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"The common stereotype that the Greco-Roman world had no sense of shame is contradicted by the etymology of the Latin word pudendum and the Greek term aidoion and their corresponding deities Pudicitia and Aidos. The Latin term pudendum and the Greek term αιδοίον (aidoion) for the genitals literally mean "shameful thing"."--Sholem Stein

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Aidos (Greek: was the Greek goddess of shame, modesty, respect, and humility. Aidos, as a quality, was that feeling of reverence or shame which restrains men from wrong. It also encompassed the emotion that a rich person might feel in the presence of the impoverished, that their disparity of wealth, whether a matter of luck or merit, was ultimately undeserved. Ancient and Christian humility share common themes: they both reject egotism, self-centeredness, arrogance, and excessive pride; they also recognize human limitations. Aristotle defined it as a middle ground between vanity and cowardice.

"As we become more accomplished in something, we tend to take pride in our advances and see our growing mastery, particularly when accompanied by the pleasure or approval of others, as a spur to further improvements. A pianist likes to show off her skill in playing a Beethoven sonata; an apprentice cabinetmaker feels quiet satisfaction in the work of his hands; a dancer delights in knowing the pleasure her movements bring to another. But humility is, by definition, a virtue that systematically denies us these satisfactions. It is the virtue in which we should never take pride, whether that pride is generated entirely by ourselves or fed by the approval of others."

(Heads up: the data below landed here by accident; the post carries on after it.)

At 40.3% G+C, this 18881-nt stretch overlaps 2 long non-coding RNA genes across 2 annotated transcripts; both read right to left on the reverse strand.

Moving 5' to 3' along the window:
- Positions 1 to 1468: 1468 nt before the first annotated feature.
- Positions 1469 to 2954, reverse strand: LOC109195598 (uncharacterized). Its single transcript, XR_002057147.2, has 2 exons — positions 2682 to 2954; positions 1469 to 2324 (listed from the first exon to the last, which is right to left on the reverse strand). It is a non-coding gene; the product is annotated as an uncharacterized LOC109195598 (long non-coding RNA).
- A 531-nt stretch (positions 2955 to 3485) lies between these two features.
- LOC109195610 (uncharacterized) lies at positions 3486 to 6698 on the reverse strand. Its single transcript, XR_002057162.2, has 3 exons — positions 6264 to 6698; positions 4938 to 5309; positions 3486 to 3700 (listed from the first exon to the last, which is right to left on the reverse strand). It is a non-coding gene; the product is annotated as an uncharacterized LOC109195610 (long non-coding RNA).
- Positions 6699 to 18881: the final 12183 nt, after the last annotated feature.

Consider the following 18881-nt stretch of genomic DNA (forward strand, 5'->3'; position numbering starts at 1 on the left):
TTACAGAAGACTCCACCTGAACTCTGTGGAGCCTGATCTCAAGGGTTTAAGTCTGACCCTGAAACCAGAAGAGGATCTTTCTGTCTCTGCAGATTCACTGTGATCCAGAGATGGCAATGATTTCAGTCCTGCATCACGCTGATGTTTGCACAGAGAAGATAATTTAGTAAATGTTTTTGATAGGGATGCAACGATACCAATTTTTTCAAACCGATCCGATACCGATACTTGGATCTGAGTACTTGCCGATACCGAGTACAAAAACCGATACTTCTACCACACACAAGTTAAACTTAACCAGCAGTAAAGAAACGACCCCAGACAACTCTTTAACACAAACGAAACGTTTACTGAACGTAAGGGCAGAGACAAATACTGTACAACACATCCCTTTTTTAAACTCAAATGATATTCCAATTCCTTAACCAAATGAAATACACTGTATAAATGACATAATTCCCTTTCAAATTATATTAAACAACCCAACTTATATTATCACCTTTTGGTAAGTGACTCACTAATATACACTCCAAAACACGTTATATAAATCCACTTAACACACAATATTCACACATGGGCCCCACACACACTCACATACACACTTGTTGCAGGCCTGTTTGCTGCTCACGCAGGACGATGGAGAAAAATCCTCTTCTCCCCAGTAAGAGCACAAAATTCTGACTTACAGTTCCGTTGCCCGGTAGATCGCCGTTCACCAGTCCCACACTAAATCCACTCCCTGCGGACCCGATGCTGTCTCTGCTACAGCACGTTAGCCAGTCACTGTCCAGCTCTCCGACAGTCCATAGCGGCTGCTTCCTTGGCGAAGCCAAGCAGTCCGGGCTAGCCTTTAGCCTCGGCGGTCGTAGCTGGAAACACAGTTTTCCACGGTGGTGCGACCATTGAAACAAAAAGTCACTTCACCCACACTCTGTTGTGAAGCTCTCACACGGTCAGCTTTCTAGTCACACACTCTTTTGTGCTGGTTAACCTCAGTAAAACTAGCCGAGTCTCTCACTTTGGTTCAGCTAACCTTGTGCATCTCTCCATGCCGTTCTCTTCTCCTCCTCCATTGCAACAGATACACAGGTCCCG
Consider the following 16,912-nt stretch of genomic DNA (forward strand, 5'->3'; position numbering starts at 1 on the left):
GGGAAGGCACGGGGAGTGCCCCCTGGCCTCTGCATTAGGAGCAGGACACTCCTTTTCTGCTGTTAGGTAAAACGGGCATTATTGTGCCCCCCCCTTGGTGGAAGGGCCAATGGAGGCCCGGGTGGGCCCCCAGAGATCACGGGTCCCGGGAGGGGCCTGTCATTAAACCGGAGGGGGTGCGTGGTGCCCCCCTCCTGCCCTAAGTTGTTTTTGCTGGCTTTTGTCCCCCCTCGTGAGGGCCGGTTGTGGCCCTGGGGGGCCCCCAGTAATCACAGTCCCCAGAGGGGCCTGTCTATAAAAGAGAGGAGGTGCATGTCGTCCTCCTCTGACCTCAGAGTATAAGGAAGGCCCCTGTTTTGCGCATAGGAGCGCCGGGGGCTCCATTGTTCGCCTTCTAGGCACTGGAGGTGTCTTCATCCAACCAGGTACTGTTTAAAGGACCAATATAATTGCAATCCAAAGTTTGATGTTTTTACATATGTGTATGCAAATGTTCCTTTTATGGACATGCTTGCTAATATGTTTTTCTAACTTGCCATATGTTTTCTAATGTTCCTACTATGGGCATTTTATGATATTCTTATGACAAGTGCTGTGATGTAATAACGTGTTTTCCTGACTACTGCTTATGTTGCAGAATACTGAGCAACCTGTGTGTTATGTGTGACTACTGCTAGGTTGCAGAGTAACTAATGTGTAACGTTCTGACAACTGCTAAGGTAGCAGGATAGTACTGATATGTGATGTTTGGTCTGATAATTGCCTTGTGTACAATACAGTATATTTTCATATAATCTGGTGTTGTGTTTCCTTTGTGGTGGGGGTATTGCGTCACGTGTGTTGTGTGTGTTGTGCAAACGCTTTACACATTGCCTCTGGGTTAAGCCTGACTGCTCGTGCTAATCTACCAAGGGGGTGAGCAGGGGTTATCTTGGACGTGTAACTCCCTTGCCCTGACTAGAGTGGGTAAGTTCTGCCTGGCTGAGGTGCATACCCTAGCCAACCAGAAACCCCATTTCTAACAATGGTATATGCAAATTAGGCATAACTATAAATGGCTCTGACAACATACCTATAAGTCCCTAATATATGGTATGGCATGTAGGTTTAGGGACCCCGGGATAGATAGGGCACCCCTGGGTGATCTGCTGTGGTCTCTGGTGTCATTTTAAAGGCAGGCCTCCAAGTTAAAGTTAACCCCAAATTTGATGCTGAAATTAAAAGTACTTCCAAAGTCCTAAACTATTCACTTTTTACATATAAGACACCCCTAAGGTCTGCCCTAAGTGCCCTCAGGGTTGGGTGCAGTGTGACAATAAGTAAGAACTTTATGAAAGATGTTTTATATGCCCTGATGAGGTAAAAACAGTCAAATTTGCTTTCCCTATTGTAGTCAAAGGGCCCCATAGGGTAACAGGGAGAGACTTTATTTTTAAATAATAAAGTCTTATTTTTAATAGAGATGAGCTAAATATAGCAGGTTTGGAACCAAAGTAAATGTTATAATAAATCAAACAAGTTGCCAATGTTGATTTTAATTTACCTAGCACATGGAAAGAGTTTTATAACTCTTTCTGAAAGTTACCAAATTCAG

The problem of humility is in the self-satisfaction of providing ourselves with credit for any improvement or accomplishment with which we gain, may have provided to others too, when pursuing the virtue of humility we are likely to recognize improvements, that is the result of becoming more humble. Humility is resistant to self-evaluation and self-appreciation, undertaking either is like undoing whole effort.


She was the last goddess to leave the earth after the Golden Age. She was a close companion of the goddess of vengeance Nemesis. One source calls her daughter of Prometheus. Mythologically, she is often considered to be more of a personification than a physical deity.

There are references to her in various early Greek plays, such as Prometheus Bound by Aeschylus, Iphigenia at Aulis by Euripides, and Oedipus Rex by Sophocles.

There were altars to Aidos in Athens and in Sparta.

Some sources mention Aeschyne (Ancient Greek: Αἰσχύνη) as a personification of shame and reverence; this figure appears to be equivalent to Aidos.

See also


Unless indicated otherwise, the text in this article is either based on Wikipedia article "Aidos" or another language Wikipedia page thereof used under the terms of the GNU Free Documentation License; or on research by Jahsonic and friends. See Art and Popular Culture's copyright notice.

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